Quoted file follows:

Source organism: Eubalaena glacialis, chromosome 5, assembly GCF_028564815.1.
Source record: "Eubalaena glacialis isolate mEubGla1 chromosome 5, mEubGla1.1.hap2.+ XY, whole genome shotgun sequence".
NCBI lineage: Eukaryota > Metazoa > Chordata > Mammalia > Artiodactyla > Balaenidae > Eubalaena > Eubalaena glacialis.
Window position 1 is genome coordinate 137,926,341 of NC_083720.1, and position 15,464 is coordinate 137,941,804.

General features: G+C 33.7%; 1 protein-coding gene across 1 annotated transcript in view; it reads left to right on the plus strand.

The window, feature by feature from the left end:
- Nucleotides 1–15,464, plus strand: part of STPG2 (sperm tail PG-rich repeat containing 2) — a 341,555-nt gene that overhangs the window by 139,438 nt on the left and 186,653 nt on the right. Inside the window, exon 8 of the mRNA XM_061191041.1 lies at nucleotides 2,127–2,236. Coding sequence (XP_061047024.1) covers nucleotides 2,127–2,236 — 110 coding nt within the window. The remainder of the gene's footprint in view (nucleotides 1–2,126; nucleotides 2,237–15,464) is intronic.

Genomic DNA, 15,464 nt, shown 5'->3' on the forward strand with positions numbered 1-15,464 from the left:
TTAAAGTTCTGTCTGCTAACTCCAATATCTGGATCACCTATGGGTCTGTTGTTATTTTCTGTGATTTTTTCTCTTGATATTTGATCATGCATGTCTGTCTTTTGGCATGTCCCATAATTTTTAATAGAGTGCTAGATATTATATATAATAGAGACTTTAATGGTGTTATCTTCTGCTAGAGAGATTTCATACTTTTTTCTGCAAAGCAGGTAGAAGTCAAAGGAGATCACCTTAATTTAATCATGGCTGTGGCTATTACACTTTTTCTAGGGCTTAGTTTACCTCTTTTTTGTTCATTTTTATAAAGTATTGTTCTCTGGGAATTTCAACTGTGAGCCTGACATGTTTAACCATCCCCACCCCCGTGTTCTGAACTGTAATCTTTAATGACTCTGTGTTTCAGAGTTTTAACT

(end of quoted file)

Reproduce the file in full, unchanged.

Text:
Source organism: Eubalaena glacialis, chromosome 5, assembly GCF_028564815.1.
Source record: "Eubalaena glacialis isolate mEubGla1 chromosome 5, mEubGla1.1.hap2.+ XY, whole genome shotgun sequence".
NCBI lineage: Eukaryota > Metazoa > Chordata > Mammalia > Artiodactyla > Balaenidae > Eubalaena > Eubalaena glacialis.
Window position 1 is genome coordinate 137,926,341 of NC_083720.1, and position 15,464 is coordinate 137,941,804.

General features: G+C 33.7%; 1 protein-coding gene across 1 annotated transcript in view; it reads left to right on the plus strand.

The window, feature by feature from the left end:
- Nucleotides 1–15,464, plus strand: part of STPG2 (sperm tail PG-rich repeat containing 2) — a 341,555-nt gene that overhangs the window by 139,438 nt on the left and 186,653 nt on the right. Inside the window, exon 8 of the mRNA XM_061191041.1 lies at nucleotides 2,127–2,236. Coding sequence (XP_061047024.1) covers nucleotides 2,127–2,236 — 110 coding nt within the window. The remainder of the gene's footprint in view (nucleotides 1–2,126; nucleotides 2,237–15,464) is intronic.

Genomic DNA, 15,464 nt, shown 5'->3' on the forward strand with positions numbered 1-15,464 from the left:
TTAAAGTTCTGTCTGCTAACTCCAATATCTGGATCACCTATGGGTCTGTTGTTATTTTCTGTGATTTTTTCTCTTGATATTTGATCATGCATGTCTGTCTTTTGGCATGTCCCATAATTTTTAATAGAGTGCTAGATATTATATATAATAGAGACTTTAATGGTGTTATCTTCTGCTAGAGAGATTTCATACTTTTTTCTGCAAAGCAGGTAGAAGTCAAAGGAGATCACCTTAATTTAATCATGGCTGTGGCTATTACACTTTTTCTAGGGCTTAGTTTACCTCTTTTTTGTTCATTTTTATAAAGTATTGTTCTCTGGGAATTTCAACTGTGAGCCTGACATGTTTAACCATCCCCACCCCCGTGTTCTGAACTGTAATCTTTAATGACTCTGTGTTTCAGAGTTTTAACT